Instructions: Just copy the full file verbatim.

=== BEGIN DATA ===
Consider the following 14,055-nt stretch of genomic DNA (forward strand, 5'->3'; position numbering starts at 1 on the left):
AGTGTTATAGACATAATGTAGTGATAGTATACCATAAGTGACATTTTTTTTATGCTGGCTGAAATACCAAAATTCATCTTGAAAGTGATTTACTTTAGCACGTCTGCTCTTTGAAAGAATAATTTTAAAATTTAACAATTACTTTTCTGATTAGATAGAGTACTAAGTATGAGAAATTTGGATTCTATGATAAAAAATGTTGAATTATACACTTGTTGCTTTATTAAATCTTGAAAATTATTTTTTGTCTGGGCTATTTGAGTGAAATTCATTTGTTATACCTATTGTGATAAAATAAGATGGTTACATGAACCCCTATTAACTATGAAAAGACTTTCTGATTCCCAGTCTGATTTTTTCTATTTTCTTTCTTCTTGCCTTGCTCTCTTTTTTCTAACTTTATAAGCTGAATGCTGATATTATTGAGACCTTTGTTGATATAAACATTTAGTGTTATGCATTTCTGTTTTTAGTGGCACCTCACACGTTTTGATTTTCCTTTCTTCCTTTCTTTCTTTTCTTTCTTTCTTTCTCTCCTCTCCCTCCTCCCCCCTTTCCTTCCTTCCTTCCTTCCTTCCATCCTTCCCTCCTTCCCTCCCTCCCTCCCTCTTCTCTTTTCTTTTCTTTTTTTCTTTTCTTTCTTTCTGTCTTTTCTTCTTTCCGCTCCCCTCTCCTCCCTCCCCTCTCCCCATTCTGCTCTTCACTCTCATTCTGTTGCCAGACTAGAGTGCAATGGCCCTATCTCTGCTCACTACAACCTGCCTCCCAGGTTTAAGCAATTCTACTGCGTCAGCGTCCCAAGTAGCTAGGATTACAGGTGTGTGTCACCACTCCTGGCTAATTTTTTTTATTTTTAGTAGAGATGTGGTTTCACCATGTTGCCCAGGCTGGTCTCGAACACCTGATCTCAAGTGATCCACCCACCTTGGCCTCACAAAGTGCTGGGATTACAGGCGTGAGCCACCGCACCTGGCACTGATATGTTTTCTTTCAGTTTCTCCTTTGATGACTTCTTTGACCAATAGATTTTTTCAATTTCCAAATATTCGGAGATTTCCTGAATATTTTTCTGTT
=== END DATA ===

Consider the following 14,055-nt stretch of genomic DNA (forward strand, 5'->3'; position numbering starts at 1 on the left):
AGTGTTATAGACATAATGTAGTGATAGTATACCATAAGTGACATTTTTTTTATGCTGGCTGAAATACCAAAATTCATCTTGAAAGTGATTTACTTTAGCACGTCTGCTCTTTGAAAGAATAATTTTAAAATTTAACAATTACTTTTCTGATTAGATAGAGTACTAAGTATGAGAAATTTGGATTCTATGATAAAAAATGTTGAATTATACACTTGTTGCTTTATTAAATCTTGAAAATTATTTTTTGTCTGGGCTATTTGAGTGAAATTCATTTGTTATACCTATTGTGATAAAATAAGATGGTTACATGAACCCCTATTAACTATGAAAAGACTTTCTGATTCCCAGTCTGATTTTTTCTATTTTCTTTCTTCTTGCCTTGCTCTCTTTTTTCTAACTTTATAAGCTGAATGCTGATATTATTGAGACCTTTGTTGATATAAACATTTAGTGTTATGCATTTCTGTTTTTAGTGGCACCTCACACGTTTTGATTTTCCTTTCTTCCTTTCTTTCTTTTCTTTCTTTCTTTCTCTCCTCTCCCTCCTCCCCCCTTTCCTTCCTTCCTTCCTTCCTTCCATCCTTCCCTCCTTCCCTCCCTCCCTCCCTCTTCTCTTTTCTTTTCTTTTTTTCTTTTCTTTCTTTCTGTCTTTTCTTCTTTCCGCTCCCCTCTCCTCCCTCCCCTCTCCCCATTCTGCTCTTCACTCTCATTCTGTTGCCAGACTAGAGTGCAATGGCCCTATCTCTGCTCACTACAACCTGCCTCCCAGGTTTAAGCAATTCTACTGCGTCAGCGTCCCAAGTAGCTAGGATTACAGGTGTGTGTCACCACTCCTGGCTAATTTTTTTTATTTTTAGTAGAGATGTGGTTTCACCATGTTGCCCAGGCTGGTCTCGAACACCTGATCTCAAGTGATCCACCCACCTTGGCCTCACAAAGTGCTGGGATTACAGGCGTGAGCCACCGCACCTGGCACTGATATGTTTTCTTTCAGTTTCTCCTTTGATGACTTCTTTGACCAATAGATTTTTTCAATTTCCAAATATTCGGAGATTTCCTGAATATTTTTCTGTT